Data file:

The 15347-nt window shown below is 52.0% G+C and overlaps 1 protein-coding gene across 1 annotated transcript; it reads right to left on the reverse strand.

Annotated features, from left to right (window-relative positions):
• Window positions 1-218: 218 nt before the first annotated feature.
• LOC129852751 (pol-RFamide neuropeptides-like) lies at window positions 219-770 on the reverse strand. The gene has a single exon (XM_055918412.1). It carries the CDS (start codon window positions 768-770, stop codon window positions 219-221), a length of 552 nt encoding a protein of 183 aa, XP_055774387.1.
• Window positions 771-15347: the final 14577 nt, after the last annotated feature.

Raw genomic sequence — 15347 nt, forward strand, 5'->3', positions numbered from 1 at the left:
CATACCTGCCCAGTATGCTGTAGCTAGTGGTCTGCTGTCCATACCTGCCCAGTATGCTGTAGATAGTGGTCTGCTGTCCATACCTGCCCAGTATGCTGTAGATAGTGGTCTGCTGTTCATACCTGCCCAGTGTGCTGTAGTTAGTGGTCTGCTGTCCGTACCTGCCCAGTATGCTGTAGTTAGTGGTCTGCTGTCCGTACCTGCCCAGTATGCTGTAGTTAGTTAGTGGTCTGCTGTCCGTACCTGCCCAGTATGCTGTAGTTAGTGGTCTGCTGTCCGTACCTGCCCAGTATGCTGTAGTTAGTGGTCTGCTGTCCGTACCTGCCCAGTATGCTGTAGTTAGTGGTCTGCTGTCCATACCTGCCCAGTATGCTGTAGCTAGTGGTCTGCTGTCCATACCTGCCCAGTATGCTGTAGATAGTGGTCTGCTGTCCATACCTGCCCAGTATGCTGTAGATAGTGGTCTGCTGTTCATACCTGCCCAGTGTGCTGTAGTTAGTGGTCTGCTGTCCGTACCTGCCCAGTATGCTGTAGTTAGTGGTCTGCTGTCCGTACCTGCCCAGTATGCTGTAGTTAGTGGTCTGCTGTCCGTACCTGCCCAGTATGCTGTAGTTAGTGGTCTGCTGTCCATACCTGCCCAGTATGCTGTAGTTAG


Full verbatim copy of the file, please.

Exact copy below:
The 15347-nt window shown below is 52.0% G+C and overlaps 1 protein-coding gene across 1 annotated transcript; it reads right to left on the reverse strand.

Annotated features, from left to right (window-relative positions):
• Window positions 1-218: 218 nt before the first annotated feature.
• LOC129852751 (pol-RFamide neuropeptides-like) lies at window positions 219-770 on the reverse strand. The gene has a single exon (XM_055918412.1). It carries the CDS (start codon window positions 768-770, stop codon window positions 219-221), a length of 552 nt encoding a protein of 183 aa, XP_055774387.1.
• Window positions 771-15347: the final 14577 nt, after the last annotated feature.

Raw genomic sequence — 15347 nt, forward strand, 5'->3', positions numbered from 1 at the left:
CATACCTGCCCAGTATGCTGTAGCTAGTGGTCTGCTGTCCATACCTGCCCAGTATGCTGTAGATAGTGGTCTGCTGTCCATACCTGCCCAGTATGCTGTAGATAGTGGTCTGCTGTTCATACCTGCCCAGTGTGCTGTAGTTAGTGGTCTGCTGTCCGTACCTGCCCAGTATGCTGTAGTTAGTGGTCTGCTGTCCGTACCTGCCCAGTATGCTGTAGTTAGTTAGTGGTCTGCTGTCCGTACCTGCCCAGTATGCTGTAGTTAGTGGTCTGCTGTCCGTACCTGCCCAGTATGCTGTAGTTAGTGGTCTGCTGTCCGTACCTGCCCAGTATGCTGTAGTTAGTGGTCTGCTGTCCATACCTGCCCAGTATGCTGTAGCTAGTGGTCTGCTGTCCATACCTGCCCAGTATGCTGTAGATAGTGGTCTGCTGTCCATACCTGCCCAGTATGCTGTAGATAGTGGTCTGCTGTTCATACCTGCCCAGTGTGCTGTAGTTAGTGGTCTGCTGTCCGTACCTGCCCAGTATGCTGTAGTTAGTGGTCTGCTGTCCGTACCTGCCCAGTATGCTGTAGTTAGTGGTCTGCTGTCCGTACCTGCCCAGTATGCTGTAGTTAGTGGTCTGCTGTCCATACCTGCCCAGTATGCTGTAGTTAG